The third release of five albums, Autumn in Hiroshima, stands to be perhaps the 4th best in my opinion, the first being the masterfully composed Springtime in Nagasaki, and the second being the amazing 'The Endless Season,' the finale. It is hard to choose between Autumn or Winter in Hiroshima as the better album, but to me Autumn seems to have a certain kind of staying power. Summer In Nagasaki is the 3rd best (if you were waiting for that revelation!). Autumn is definately a 'grower album,' meaning you might not get it or neccessarily like it at first, but then one day you find yourself humming the entire album while cycling in the foothills of the Sierra Nevada. Though the opening track Trauma, like its name, starts the album off with its heaviness, its almost regal theme beautiful and brooding, for the most part the rest of record is meditative.
Unlike the dramatic opener and closer of the series, Autumn is very calm and is the perfect soundtrack to the story taking place where at this point, the worst has happened to Japan, but a sense of peace and acceptance is somehow achieved despite it by the main character, via his encountering true spiritual wisdom. The album in my opinion succeeds in framing that sense of that peace, the victory of transcendence in the midst of suffering. In this way the album is really beautiful.
As stated in the other reviews, each track is a theme yeilding to the next. The album is not catchy, neither is it vapid, nor random 'noodling,' as Tangerine Dreams music can carelessly be described as being. In fact there are strong themes throughout Autumn. An example is of 'Fathom' which speaks strongly to Edgar Froeses classical background, and is reminiscent of work done in the Divine Comedy albums last decade. 'Mellow Submersion' which is very bright and open, never fails to relax the mind, and 'Answeres,' which offers a strong build up to the point were Edgar Froese plays a fluid psychedelic guitar line in the middle and end sections, seems an attempt to blend the new Tangerine Dream with the old circa Electronic Meditation (I know that will be a stretch for the die hards).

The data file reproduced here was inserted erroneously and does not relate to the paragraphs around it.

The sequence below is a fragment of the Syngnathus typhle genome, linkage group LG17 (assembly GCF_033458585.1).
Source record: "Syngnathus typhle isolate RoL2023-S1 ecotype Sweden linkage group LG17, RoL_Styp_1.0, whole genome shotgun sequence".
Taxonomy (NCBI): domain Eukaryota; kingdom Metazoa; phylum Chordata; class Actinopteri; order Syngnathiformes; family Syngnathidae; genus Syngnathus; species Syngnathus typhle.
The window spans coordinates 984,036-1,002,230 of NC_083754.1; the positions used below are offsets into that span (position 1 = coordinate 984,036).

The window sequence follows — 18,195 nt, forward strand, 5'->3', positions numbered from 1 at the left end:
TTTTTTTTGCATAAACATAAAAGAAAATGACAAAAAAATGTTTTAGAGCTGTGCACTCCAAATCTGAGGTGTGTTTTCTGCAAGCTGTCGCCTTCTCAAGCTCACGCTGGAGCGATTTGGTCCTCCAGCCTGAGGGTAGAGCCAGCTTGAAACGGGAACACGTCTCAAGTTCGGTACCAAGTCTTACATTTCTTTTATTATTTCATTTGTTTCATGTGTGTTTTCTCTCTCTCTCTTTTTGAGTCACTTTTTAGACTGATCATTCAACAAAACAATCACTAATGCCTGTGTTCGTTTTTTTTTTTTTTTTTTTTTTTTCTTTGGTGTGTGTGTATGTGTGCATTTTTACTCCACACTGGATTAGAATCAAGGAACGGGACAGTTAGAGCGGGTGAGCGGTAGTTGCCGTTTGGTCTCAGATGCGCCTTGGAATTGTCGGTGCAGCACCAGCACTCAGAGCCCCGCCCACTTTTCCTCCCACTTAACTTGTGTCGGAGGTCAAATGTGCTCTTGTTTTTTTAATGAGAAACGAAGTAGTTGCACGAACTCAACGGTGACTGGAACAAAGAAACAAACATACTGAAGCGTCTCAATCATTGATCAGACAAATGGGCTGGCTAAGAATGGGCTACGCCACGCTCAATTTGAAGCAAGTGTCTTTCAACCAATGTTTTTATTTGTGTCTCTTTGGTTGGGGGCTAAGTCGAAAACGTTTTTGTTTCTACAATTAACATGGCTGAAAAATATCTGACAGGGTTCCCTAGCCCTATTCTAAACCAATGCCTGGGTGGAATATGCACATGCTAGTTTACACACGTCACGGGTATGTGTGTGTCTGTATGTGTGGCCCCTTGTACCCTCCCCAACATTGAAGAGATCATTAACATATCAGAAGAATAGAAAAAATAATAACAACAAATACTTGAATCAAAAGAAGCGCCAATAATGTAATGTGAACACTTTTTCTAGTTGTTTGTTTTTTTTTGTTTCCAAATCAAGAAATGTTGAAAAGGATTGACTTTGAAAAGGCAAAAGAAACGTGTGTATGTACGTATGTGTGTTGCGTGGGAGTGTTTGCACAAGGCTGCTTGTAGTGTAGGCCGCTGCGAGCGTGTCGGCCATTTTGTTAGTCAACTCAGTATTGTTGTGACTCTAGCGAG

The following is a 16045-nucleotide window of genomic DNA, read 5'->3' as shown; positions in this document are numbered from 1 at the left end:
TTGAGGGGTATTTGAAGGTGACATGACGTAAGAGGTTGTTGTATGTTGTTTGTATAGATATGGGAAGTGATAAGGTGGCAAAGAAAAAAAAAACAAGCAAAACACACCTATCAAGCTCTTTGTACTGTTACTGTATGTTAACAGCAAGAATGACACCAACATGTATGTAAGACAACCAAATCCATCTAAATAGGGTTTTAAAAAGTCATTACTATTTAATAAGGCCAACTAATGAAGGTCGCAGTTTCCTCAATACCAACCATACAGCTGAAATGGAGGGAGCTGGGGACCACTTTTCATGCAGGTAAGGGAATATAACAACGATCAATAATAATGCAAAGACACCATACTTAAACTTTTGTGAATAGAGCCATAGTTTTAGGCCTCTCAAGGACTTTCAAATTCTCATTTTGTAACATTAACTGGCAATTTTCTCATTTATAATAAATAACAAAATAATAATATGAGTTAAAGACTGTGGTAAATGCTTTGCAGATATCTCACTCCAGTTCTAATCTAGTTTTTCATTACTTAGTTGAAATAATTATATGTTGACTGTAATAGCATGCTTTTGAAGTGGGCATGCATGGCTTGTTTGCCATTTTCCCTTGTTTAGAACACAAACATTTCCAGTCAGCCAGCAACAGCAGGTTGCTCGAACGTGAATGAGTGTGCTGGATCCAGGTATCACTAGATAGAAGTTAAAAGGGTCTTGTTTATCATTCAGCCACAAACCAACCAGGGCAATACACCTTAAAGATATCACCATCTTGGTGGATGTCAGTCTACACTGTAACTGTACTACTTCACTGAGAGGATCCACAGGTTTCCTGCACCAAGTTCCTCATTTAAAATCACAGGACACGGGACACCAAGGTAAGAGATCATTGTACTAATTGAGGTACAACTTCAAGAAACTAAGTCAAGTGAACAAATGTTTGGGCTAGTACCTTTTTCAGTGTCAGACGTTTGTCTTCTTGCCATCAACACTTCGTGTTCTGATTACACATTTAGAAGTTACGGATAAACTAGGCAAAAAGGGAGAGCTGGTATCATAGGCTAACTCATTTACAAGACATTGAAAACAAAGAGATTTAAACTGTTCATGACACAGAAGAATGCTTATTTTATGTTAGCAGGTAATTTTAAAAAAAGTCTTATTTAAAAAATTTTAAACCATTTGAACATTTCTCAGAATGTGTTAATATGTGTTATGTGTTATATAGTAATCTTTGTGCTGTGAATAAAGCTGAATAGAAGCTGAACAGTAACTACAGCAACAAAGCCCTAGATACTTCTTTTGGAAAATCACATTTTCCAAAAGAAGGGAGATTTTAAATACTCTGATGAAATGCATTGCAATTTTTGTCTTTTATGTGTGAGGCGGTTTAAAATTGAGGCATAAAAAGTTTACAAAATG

Stand out tracks are also 'Insight,' in which Bernard Beible plays an incredible, well crafted guitar solo over a tightly put-together composition, and 'Omniscience,' which has some hypnotic sequencing (and may go along on the same track for a little bit too long, but is never-the-less satisfying) leading us to the end of the album to what others might consider the question mark of a final piece, 'Nothing and All,' which of course will be answered by 'Transition,' the opener for the next album (Winter in Hiroshima).
There are many subtleties to this entire series, many of which have me in awe of how ambitious a project it was.